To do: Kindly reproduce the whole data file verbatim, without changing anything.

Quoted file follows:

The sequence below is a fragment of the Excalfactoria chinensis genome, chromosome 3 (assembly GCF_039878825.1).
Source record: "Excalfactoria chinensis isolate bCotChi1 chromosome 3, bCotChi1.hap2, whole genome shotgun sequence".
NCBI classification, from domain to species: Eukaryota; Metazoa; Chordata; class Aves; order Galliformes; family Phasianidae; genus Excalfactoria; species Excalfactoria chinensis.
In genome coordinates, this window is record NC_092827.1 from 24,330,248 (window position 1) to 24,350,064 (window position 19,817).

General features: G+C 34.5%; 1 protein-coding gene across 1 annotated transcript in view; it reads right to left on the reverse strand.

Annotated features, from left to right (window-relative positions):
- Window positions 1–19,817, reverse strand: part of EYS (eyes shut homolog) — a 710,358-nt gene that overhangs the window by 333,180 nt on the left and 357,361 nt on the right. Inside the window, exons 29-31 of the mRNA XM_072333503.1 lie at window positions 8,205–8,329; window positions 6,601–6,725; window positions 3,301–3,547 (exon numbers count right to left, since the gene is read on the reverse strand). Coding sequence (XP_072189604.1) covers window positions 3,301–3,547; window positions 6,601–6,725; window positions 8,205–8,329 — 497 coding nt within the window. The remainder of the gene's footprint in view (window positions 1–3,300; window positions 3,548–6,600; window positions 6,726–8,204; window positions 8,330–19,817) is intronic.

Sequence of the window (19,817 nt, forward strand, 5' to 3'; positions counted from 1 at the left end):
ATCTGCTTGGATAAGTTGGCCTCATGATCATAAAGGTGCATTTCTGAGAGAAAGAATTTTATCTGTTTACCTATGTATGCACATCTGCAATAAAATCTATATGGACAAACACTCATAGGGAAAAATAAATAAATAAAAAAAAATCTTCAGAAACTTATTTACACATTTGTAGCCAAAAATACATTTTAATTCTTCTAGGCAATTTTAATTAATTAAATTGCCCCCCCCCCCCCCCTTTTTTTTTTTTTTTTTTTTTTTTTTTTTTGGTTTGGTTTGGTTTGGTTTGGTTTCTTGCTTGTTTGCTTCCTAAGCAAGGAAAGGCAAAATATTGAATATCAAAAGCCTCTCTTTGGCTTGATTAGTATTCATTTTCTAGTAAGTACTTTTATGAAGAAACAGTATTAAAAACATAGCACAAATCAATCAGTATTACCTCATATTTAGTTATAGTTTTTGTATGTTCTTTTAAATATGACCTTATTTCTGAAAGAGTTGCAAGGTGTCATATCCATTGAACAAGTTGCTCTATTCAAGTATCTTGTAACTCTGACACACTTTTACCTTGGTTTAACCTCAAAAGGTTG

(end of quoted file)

The sequence below is a fragment of the Excalfactoria chinensis genome, chromosome 3 (assembly GCF_039878825.1).
Source record: "Excalfactoria chinensis isolate bCotChi1 chromosome 3, bCotChi1.hap2, whole genome shotgun sequence".
NCBI classification, from domain to species: Eukaryota; Metazoa; Chordata; class Aves; order Galliformes; family Phasianidae; genus Excalfactoria; species Excalfactoria chinensis.
In genome coordinates, this window is record NC_092827.1 from 24,330,248 (window position 1) to 24,350,064 (window position 19,817).

General features: G+C 34.5%; 1 protein-coding gene across 1 annotated transcript in view; it reads right to left on the reverse strand.

Annotated features, from left to right (window-relative positions):
- Window positions 1–19,817, reverse strand: part of EYS (eyes shut homolog) — a 710,358-nt gene that overhangs the window by 333,180 nt on the left and 357,361 nt on the right. Inside the window, exons 29-31 of the mRNA XM_072333503.1 lie at window positions 8,205–8,329; window positions 6,601–6,725; window positions 3,301–3,547 (exon numbers count right to left, since the gene is read on the reverse strand). Coding sequence (XP_072189604.1) covers window positions 3,301–3,547; window positions 6,601–6,725; window positions 8,205–8,329 — 497 coding nt within the window. The remainder of the gene's footprint in view (window positions 1–3,300; window positions 3,548–6,600; window positions 6,726–8,204; window positions 8,330–19,817) is intronic.

Sequence of the window (19,817 nt, forward strand, 5' to 3'; positions counted from 1 at the left end):
ATCTGCTTGGATAAGTTGGCCTCATGATCATAAAGGTGCATTTCTGAGAGAAAGAATTTTATCTGTTTACCTATGTATGCACATCTGCAATAAAATCTATATGGACAAACACTCATAGGGAAAAATAAATAAATAAAAAAAAATCTTCAGAAACTTATTTACACATTTGTAGCCAAAAATACATTTTAATTCTTCTAGGCAATTTTAATTAATTAAATTGCCCCCCCCCCCCCCCTTTTTTTTTTTTTTTTTTTTTTTTTTTTTTGGTTTGGTTTGGTTTGGTTTGGTTTCTTGCTTGTTTGCTTCCTAAGCAAGGAAAGGCAAAATATTGAATATCAAAAGCCTCTCTTTGGCTTGATTAGTATTCATTTTCTAGTAAGTACTTTTATGAAGAAACAGTATTAAAAACATAGCACAAATCAATCAGTATTACCTCATATTTAGTTATAGTTTTTGTATGTTCTTTTAAATATGACCTTATTTCTGAAAGAGTTGCAAGGTGTCATATCCATTGAACAAGTTGCTCTATTCAAGTATCTTGTAACTCTGACACACTTTTACCTTGGTTTAACCTCAAAAGGTTG